Managing Demand

Supply chains had been under a lot of pressure.  Since year 2020, supply chain managers had to deal with shortages in merchandise and rising costs for reasons traced to the coronavirus pandemic, natural disasters, deteriorating trade relations between countries, and military conflicts.    

The need for supply chain engineering was mentioned repeatedly as a new mindset to innovate our operations.  We can’t manage our way out of supply chain problems. 

Or can we?

We should not underestimate ourselves as supply chain managers in terms of the things we can do to fulfil demand perfectly and productively. 

One way is to manage the demand itself. 

We defined demand as what our customers order, buy, and pay for.   But we sometimes speculate what and how much they will buy rather than base their purchases on what they will use. 

Speculative demand is what our customers buy for the purpose of hedging.  A household buys more groceries than usual to stock up for a long holiday weekend.  An automotive dealer buys more spare parts because she heard there’s an imminent price increase.  A consumer electronics retailer doubles the number of gadgets she’ll import to ensure she’ll fill up a shipping container and save on freight.  A drug store cancels its order for a new drug because of rumours in social media that it’s not safe to use. 

Whereas we can estimate true demand via how much end-users need and consume, speculative demand is hard to predict as it’s based on differing decisions of individual customers.   Customers speculate to get the best deal, but it unfortunately drives us supply chain managers crazy.    

We manage demand via the following means.   

  1. We supply based on true demand;
  2. We negotiate with our customers to order based on available supply;
  3. We limit the number or types of customers we supply to.

Supplying True Demand

We can forecast demand and make only what customers really need and use, which is how we define true demand.  Especially for products like consumer goods, vitamins, and newspapers, we can find out how much consumers buy and use.  Because usages of such items are often steady, we can manufacture and deliver steadily too.  We avoid swings in inventories that cause stress to our supply chain systems.

It’s not easy, however, to figure out true demand for all products.  Items like spare parts, toys, furniture, and hardware items don’t necessarily have steady and predictable demand usage.  When we can’t pin down true demand or if true demand is unsteady, we have a hard time optimising our operations. 

Order Only What’s Available

Another option we can use is to feedback customers what and how many items are available such that they’d buy only what we can capably deliver.  Wholesalers and e-commerce companies notify customers what items they have on stock and customers decide then what and how much to buy.  This avoids customers ordering blindly which results in pending orders that end up served late or not at all.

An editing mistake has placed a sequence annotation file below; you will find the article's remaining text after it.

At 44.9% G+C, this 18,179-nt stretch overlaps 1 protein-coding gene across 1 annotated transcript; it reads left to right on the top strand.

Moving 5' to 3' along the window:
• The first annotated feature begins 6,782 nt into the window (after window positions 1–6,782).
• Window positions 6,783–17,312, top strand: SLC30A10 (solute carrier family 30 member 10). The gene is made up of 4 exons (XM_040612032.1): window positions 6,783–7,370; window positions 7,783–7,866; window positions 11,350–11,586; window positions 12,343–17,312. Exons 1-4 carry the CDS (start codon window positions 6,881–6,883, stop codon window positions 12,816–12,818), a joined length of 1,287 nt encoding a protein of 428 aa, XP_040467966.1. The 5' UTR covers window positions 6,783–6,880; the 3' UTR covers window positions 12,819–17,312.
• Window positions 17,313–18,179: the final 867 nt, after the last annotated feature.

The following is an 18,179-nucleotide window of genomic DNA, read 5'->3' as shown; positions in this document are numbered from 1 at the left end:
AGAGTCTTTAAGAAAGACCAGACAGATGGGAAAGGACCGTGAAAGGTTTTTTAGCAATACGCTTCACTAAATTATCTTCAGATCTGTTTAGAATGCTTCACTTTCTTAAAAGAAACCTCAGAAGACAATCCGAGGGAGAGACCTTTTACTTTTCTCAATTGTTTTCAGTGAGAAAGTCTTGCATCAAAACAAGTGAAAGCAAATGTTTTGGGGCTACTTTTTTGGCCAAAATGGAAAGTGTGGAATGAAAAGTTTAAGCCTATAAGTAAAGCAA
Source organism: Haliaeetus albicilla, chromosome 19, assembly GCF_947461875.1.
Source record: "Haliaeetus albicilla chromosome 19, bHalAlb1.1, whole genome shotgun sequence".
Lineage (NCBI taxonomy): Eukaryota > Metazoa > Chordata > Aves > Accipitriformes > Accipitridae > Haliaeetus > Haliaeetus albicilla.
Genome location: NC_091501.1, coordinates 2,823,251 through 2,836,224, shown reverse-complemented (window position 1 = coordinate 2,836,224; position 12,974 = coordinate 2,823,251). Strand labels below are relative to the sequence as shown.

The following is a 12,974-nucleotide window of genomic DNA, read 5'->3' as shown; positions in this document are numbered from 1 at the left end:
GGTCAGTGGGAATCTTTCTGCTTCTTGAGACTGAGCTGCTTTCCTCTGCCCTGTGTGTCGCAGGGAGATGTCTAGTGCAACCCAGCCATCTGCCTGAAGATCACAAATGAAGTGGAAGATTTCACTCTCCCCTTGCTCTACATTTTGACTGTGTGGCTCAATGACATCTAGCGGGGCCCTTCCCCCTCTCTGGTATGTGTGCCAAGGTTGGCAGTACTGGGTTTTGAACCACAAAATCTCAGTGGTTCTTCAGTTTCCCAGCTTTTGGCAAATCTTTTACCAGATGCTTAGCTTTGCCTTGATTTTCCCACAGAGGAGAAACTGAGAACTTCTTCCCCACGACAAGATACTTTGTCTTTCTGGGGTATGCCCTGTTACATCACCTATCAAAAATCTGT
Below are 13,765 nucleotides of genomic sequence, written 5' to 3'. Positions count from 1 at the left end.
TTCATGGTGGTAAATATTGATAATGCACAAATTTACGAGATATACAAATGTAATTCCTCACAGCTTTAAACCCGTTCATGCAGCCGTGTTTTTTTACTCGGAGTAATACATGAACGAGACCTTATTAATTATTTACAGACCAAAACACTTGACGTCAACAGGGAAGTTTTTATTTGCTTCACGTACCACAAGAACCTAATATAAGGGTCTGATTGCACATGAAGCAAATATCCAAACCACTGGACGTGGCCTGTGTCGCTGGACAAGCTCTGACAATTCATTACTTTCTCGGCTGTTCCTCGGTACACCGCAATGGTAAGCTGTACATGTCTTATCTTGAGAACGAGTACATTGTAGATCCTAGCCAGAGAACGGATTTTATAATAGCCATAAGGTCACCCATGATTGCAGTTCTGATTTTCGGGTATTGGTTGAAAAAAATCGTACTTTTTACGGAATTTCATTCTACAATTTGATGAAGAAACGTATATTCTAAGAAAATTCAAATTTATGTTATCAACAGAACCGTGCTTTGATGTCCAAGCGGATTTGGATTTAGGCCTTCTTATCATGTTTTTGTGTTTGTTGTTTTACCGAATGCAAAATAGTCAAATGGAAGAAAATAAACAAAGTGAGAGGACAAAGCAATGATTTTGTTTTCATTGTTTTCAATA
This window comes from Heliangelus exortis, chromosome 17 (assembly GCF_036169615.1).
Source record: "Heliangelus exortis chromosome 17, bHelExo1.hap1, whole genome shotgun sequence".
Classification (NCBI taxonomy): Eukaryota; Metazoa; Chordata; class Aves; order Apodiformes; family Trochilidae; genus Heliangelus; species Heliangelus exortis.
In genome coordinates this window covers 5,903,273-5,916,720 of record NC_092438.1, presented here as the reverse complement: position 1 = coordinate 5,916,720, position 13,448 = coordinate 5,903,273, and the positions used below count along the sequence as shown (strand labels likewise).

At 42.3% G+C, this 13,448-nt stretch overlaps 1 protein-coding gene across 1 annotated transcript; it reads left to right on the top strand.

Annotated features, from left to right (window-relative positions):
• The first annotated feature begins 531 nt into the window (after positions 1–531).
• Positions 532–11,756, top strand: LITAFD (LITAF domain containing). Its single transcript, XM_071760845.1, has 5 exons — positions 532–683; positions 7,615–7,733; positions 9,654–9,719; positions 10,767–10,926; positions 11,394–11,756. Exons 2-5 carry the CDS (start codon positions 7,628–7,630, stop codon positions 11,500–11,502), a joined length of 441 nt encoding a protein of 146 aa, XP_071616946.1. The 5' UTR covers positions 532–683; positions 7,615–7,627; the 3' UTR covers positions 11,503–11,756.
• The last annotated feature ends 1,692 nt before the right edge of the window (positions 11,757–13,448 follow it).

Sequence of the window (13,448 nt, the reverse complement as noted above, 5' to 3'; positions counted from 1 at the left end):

An ordering-what’s-available system, however, masks true demand.  We wouldn’t find out what and how much customers really want over time.  In the absence of knowing true demand, we could be missing out on opportunities in demand creation. 

Limiting Our Customers

Our customers are our geese who lay our golden eggs.  We treasure the invaluable revenue we get from them.  But who’s to say we should serve all of them? 

Serving any customer, whatever their type or size, can end up overwhelming our supply chains.  A food manufacturer found that the hard way when managers found themselves serving customers such as large supermarkets, institutions (e.g. hotels, schools), and small mom-and-pop stores (e.g., sari-sari stores).  The disparities in volumes and packaging caused costly inefficiencies in production & logistics.  By delegating distributors or dealers to handle buyers of smaller quantities, the food manufacturer would realise enormous savings and benefit from steadier demand. 

Losing touch with consumers is the risk, however, in limiting who we serve especially when we sell in favour of middlemen like distributors & dealers.  As much as we may have close-in agreements with middlemen in serving volumes reflective of true end-user demand, we wouldn’t be able to avoid the speculation these same middlemen would have when they order our merchandise.  We end up back in square one. 

We as supply chain managers feel the pressure to fulfil demand.  But as much as supply chain engineering offers innovative approaches to improving our systems & structures, we have means at our disposal to manage the problems besetting our operations.

Managing demand by delivering based on what end-users truly need & use, feeding back to our customers to order based on availability, and limiting the customer population gives us benefits in terms of fewer swings in inventories and higher operational efficiencies. 

But demand management has its risks that can come back to haunt us.  We sometimes forget what the demand truly is, and we lose touch in knowing what our customers really need and want.  We end up potentially losing opportunities for growth. 

Demand management helps us manage our supply chains but only to a point.  It helps but we still should not discount that the best way to improve our operations is via supply chain engineering. 

About Ellery’s Essays

Published by Ellery

Since I started blogging in 2019, I've written personal insights about supply chains, operations management, & industrial engineering. I have also delved in topics that cover how we deal with people, property, and service providers. My mission is to boost productivity via offering solutions and ideas. If you like what I write or disagree with what I say, feel free to like, dislike, comment, or if you have a lengthy discourse, email me at ; I'm also on LinkedIn:

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